The print image transferred from the plate to the rubber blanket is passed on to the printing material. This is done with the help of the impression cylinder, which guides the sheet of paper through the printing unit. The task of the impression cylinders is to fix the sheet in place, guide it through the printing zone and exert the necessary pressure on the blanket cylinder for perfect image transfer. The fixation takes place with the help of grippers, which are housed in the channel of the cylinder. These grippers take hold of the sheet at the leading edge, guide it through the respective printing unit and then transfer it to the grippers of the transfer drums. These in turn forward the sheet to the next plant.


After the sheets have run through all the printing units, it is necessary that they are laid out exactly on a stack. However, since the sheets arrive at a very high speed, they have to be slowed down, tightened and straightened using various guide elements. This is achieved, among other things, through controlled air flows, baffles, sheet brakes and straight bumpers. A smooth-edged delivery stack is of great importance, especially in the subsequent print processing , in order to be able to feed the sheets precisely to the subsequent machines. Another problem in the delivery arises from the drying principle in conventional offset printing. The printing inks used are not yet completely dry when they arrive in the stack, but are still sticky and sensitive to smearing. In order to avoid smearing or being deposited in the stack, the distance between the last printing unit and the delivery stack is used to install drying units and powder devices . Since the distance is very short, there is not enough time for the paint to dry completely. The fine powder granules, which are distributed over the entire sheet, however, ensure that there is a gap between the non-dry surfaces and the subsequent sheet, thus minimizing the risk of being deposited, smeared and blocked.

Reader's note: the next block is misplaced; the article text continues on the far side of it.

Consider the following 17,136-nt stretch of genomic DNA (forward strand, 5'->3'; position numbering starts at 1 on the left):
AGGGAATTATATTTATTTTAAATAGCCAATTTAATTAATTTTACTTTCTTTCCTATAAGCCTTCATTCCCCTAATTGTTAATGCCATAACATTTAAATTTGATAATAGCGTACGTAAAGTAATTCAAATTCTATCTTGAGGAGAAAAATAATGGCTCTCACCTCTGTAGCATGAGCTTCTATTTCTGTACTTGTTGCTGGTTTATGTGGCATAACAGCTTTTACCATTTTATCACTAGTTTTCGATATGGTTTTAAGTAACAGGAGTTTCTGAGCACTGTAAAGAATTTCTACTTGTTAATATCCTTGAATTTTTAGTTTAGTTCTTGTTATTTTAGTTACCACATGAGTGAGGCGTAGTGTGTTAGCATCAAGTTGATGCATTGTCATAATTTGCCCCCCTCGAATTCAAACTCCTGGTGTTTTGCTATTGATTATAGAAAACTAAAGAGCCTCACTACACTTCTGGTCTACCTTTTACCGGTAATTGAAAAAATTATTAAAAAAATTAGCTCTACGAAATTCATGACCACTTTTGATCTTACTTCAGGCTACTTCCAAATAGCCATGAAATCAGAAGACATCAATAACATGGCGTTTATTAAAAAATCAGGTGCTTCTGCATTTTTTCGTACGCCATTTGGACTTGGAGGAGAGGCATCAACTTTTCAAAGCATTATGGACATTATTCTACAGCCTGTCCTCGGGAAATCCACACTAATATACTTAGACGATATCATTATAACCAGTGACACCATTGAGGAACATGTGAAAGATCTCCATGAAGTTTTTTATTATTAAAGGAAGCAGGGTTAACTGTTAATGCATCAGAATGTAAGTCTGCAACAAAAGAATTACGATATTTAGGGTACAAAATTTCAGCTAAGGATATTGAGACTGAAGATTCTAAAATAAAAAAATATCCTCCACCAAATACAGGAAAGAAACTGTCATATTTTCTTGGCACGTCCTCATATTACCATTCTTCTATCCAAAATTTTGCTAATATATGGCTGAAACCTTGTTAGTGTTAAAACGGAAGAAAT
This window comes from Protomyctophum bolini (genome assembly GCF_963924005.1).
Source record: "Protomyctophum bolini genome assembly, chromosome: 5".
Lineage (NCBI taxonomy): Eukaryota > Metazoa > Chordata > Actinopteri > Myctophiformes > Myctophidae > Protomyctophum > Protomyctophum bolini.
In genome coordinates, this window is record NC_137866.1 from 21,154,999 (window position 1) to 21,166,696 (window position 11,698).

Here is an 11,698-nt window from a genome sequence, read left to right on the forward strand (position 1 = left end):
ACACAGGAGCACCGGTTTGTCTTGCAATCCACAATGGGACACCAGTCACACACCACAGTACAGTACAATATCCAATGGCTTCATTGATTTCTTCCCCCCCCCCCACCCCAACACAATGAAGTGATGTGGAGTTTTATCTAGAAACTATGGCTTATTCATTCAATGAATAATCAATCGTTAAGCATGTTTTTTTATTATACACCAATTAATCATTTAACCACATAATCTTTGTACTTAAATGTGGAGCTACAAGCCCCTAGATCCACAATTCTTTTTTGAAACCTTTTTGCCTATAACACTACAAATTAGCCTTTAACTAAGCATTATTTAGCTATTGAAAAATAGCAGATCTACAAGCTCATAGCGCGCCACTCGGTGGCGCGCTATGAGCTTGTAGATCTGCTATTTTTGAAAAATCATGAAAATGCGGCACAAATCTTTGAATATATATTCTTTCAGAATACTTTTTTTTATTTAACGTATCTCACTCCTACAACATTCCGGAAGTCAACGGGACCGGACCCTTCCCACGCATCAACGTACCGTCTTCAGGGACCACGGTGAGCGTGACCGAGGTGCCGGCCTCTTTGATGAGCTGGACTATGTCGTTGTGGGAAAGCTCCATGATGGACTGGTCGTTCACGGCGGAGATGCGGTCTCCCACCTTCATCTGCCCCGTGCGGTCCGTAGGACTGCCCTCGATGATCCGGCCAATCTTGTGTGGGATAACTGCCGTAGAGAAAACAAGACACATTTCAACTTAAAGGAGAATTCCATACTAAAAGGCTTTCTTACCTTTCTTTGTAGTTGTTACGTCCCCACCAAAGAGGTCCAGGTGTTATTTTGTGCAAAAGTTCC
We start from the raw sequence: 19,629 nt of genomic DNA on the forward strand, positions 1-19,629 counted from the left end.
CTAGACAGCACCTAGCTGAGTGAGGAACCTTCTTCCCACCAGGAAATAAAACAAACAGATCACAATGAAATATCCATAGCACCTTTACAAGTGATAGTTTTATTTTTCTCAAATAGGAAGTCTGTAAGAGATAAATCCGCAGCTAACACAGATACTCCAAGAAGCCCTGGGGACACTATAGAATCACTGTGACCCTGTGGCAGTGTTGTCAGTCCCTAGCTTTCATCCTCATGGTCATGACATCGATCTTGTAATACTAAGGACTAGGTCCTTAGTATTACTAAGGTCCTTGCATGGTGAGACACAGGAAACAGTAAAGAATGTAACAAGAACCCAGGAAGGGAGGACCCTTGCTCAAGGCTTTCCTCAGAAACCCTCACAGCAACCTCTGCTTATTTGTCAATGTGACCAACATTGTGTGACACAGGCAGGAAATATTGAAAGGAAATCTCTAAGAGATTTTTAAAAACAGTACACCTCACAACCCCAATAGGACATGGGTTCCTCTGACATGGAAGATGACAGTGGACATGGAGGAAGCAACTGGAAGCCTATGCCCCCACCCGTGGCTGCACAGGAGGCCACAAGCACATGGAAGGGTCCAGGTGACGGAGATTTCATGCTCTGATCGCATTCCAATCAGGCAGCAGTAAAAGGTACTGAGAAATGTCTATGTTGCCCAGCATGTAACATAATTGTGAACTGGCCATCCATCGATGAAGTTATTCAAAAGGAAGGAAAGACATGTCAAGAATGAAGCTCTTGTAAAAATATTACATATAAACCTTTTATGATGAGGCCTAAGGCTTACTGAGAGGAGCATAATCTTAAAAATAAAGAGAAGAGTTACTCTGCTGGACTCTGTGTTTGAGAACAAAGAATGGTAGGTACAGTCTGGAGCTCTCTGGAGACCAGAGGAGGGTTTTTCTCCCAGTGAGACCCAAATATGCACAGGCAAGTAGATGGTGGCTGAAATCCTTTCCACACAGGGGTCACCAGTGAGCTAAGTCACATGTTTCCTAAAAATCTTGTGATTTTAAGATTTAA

Web offset

In web offset printing presses, a basic distinction is made between two different processes: on the one hand the heatset process and on the other hand the coldset process. The former machine technology is used, among other things, for the production of magazines, catalogs and brochures, while newspapers, paperbacks and the like are mainly produced with coldset printing machines. In contrast to sheet-fed offset printing, in which face-to-face printing is only optional in one print run, the paper web is always printed on both sides in web offset printing. In principle, web offset presses consist of the following components: roll carrier / changer, tensioning unit, printing unit, folder superstructure and folder. In heatset printing machines, a dryer and a cooling roller unit are also integrated between the last printing unit and the folder superstructure. The paper web is unwound from the roll and fed to the first printing unit with constant web tension regulated by the pre-tensioning unit. Depending on the configuration, the web then passes through other printing units and, in heatset offset printing, reaches a dryer after the last unit. This ensures that the colors dry quickly. Since the paper web gets very hot during this process, it is then passed over cooling rollers. The web then runs - both in heatset and coldset printing - into the fold superstructure with the former. In this area, among other things, the longitudinal cut of the web, the first longitudinal fold and the superimposition of the partial strands obtained in this way can be provided. The prepared strand package then enters the folder. This cuts the web transversely and ensures the necessary folds of the printed product. In contrast to sheet-fed offset printing, in which the sheets must first be processed into the desired end product in a number of additional steps after printing, web offset products are predominantly processed further directly inline to produce the end product.